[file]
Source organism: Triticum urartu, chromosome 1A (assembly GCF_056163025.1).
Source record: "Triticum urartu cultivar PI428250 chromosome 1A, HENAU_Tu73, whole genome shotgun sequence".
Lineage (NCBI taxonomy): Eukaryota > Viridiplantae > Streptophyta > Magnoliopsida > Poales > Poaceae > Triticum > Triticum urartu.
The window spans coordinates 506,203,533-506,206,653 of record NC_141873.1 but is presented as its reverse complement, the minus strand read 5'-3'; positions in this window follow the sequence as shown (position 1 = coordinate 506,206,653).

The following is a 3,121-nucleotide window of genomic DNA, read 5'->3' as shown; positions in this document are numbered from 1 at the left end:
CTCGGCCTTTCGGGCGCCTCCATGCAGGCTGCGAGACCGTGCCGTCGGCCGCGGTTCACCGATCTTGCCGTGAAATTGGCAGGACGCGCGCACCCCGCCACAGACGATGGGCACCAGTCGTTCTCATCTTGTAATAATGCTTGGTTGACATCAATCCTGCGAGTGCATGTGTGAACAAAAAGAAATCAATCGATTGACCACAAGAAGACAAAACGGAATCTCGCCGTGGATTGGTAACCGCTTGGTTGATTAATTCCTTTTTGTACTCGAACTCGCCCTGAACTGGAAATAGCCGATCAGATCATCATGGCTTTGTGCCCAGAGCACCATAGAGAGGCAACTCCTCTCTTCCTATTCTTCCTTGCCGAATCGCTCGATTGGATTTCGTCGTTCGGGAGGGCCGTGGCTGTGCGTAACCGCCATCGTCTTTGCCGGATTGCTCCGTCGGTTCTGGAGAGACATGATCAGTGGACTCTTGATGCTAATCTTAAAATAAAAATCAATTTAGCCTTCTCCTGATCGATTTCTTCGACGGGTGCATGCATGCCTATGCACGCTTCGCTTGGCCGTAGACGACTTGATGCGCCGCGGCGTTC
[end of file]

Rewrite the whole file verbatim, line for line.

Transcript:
Source organism: Triticum urartu, chromosome 1A (assembly GCF_056163025.1).
Source record: "Triticum urartu cultivar PI428250 chromosome 1A, HENAU_Tu73, whole genome shotgun sequence".
Lineage (NCBI taxonomy): Eukaryota > Viridiplantae > Streptophyta > Magnoliopsida > Poales > Poaceae > Triticum > Triticum urartu.
The window spans coordinates 506,203,533-506,206,653 of record NC_141873.1 but is presented as its reverse complement, the minus strand read 5'-3'; positions in this window follow the sequence as shown (position 1 = coordinate 506,206,653).

The following is a 3,121-nucleotide window of genomic DNA, read 5'->3' as shown; positions in this document are numbered from 1 at the left end:
CTCGGCCTTTCGGGCGCCTCCATGCAGGCTGCGAGACCGTGCCGTCGGCCGCGGTTCACCGATCTTGCCGTGAAATTGGCAGGACGCGCGCACCCCGCCACAGACGATGGGCACCAGTCGTTCTCATCTTGTAATAATGCTTGGTTGACATCAATCCTGCGAGTGCATGTGTGAACAAAAAGAAATCAATCGATTGACCACAAGAAGACAAAACGGAATCTCGCCGTGGATTGGTAACCGCTTGGTTGATTAATTCCTTTTTGTACTCGAACTCGCCCTGAACTGGAAATAGCCGATCAGATCATCATGGCTTTGTGCCCAGAGCACCATAGAGAGGCAACTCCTCTCTTCCTATTCTTCCTTGCCGAATCGCTCGATTGGATTTCGTCGTTCGGGAGGGCCGTGGCTGTGCGTAACCGCCATCGTCTTTGCCGGATTGCTCCGTCGGTTCTGGAGAGACATGATCAGTGGACTCTTGATGCTAATCTTAAAATAAAAATCAATTTAGCCTTCTCCTGATCGATTTCTTCGACGGGTGCATGCATGCCTATGCACGCTTCGCTTGGCCGTAGACGACTTGATGCGCCGCGGCGTTC